Luxury carmaker Rolls-Royce is passing on £4.6 billion ($5.8 billion) of retirement assets to insurer Legal & General in Britain’s biggest pension risk transfer yet, the auto company confirmed Thursday.
The deal shifts about 33,000 of Rolls-Royce’s 76,000 pensioners into Legal & General’s pool, cutting the auto company’s liabilities by about $5.2 billion. The insurer will now be responsible for administering and paying the benefits.
The car business will also pay Legal & General around $38 million in cash.
Joel Griffin, Rolls-Royce’s head of global pensions and benefits, said the car company’s affected beneficiaries will now be “governed by stringent funding requirements, resulting in a secure pension environment for our pensioners.”
Legal & General said the liability-driven investing (LDI) deal had its share of “innovative solutions.” One of these included the transfer of one of Rolls-Royce’s hedging portfolios. Another was the revamp of one of the retirement fund’s longevity swaps.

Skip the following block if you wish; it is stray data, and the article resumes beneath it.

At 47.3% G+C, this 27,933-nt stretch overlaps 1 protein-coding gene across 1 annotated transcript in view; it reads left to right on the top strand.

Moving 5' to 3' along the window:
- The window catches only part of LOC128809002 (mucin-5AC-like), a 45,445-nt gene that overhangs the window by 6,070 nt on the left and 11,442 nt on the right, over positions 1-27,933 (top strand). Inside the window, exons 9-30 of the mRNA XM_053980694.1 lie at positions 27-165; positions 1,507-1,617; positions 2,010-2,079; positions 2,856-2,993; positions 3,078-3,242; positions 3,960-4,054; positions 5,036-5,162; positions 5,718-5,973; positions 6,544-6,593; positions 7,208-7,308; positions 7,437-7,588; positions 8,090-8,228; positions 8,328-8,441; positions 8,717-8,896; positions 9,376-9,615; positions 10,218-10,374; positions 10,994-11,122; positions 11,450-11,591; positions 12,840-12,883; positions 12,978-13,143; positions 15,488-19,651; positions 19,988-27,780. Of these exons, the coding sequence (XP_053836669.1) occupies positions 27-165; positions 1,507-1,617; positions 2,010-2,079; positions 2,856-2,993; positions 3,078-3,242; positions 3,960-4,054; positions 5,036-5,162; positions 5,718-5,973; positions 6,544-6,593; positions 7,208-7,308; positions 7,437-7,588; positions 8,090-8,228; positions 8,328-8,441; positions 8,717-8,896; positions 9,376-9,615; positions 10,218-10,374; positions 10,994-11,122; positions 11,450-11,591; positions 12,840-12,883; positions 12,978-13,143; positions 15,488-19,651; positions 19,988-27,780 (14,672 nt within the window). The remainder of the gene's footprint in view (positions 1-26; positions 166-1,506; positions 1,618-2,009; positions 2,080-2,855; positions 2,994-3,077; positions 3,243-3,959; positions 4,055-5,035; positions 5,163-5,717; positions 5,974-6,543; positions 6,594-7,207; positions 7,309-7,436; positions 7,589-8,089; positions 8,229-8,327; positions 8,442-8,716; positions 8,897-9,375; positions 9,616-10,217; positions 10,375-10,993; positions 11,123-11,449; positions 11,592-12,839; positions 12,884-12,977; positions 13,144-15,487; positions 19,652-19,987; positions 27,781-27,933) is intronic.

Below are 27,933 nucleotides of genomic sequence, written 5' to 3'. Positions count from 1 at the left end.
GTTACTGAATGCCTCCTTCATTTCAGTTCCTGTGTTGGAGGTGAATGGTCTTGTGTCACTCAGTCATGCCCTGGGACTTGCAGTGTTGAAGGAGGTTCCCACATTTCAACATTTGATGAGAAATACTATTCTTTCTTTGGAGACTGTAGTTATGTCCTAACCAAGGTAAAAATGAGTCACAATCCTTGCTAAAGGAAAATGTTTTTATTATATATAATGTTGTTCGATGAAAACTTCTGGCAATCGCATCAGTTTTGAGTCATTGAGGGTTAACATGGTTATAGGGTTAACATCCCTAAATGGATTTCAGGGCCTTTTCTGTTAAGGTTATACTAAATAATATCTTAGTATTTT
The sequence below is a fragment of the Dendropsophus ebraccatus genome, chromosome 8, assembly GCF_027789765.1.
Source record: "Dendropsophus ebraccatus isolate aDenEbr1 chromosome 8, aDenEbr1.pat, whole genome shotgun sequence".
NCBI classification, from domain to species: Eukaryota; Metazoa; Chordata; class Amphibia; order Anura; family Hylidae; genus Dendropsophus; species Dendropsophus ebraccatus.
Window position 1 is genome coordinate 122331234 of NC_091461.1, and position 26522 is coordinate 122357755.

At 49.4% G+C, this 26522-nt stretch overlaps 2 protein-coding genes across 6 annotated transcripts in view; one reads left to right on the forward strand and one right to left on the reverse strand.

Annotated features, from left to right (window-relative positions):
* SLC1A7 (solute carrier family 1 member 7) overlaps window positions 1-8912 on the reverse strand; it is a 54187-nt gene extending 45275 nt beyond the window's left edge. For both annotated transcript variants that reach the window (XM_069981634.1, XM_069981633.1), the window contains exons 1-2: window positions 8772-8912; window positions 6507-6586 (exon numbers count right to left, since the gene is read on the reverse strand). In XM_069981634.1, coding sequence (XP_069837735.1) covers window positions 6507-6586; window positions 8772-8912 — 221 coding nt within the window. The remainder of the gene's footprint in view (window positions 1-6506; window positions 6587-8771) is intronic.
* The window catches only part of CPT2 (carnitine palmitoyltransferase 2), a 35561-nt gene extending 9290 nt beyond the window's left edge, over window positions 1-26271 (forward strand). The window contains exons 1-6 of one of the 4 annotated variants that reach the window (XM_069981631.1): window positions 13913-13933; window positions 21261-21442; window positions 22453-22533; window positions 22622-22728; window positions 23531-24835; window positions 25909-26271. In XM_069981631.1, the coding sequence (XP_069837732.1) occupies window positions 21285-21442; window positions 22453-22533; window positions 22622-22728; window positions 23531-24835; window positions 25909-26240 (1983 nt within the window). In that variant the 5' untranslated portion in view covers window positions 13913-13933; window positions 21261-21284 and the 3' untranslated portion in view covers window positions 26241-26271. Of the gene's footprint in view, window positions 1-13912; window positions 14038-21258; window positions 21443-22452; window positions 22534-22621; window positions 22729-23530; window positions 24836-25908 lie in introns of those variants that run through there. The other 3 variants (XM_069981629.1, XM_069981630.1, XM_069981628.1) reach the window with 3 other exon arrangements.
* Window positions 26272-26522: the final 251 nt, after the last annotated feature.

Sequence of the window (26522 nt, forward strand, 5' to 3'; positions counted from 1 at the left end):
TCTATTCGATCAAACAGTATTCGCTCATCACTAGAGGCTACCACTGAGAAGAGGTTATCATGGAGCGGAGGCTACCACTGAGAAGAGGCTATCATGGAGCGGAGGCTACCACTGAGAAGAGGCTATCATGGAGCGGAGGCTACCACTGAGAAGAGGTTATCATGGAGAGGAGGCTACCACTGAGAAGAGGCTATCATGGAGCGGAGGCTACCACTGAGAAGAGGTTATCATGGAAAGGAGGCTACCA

The insurer also said the $5.8 billion agreement accounts for about 30% of Rolls-Royce’s pension assets and equates to about 25% of the company’s market cap.
Stephen Daintith, Rolls-Royce’s chief financial officer, said the “significant transaction” is another step on the luxury vehicle producer’s journey to simplify, de-risk, and strengthen its operations.
Legal & General, which has netted more than $7.6 billion in global LDI transactions this year, also held the UK’s previous record for the largest pension buyout, when it took on $5.5 billion of British Airways’ pension assets last year.
Rolls-Royce held $40.44 billion in assets under management, according to its most recent annual report.
Legal & General could not be reached for comment. Rolls-Royce declined comment.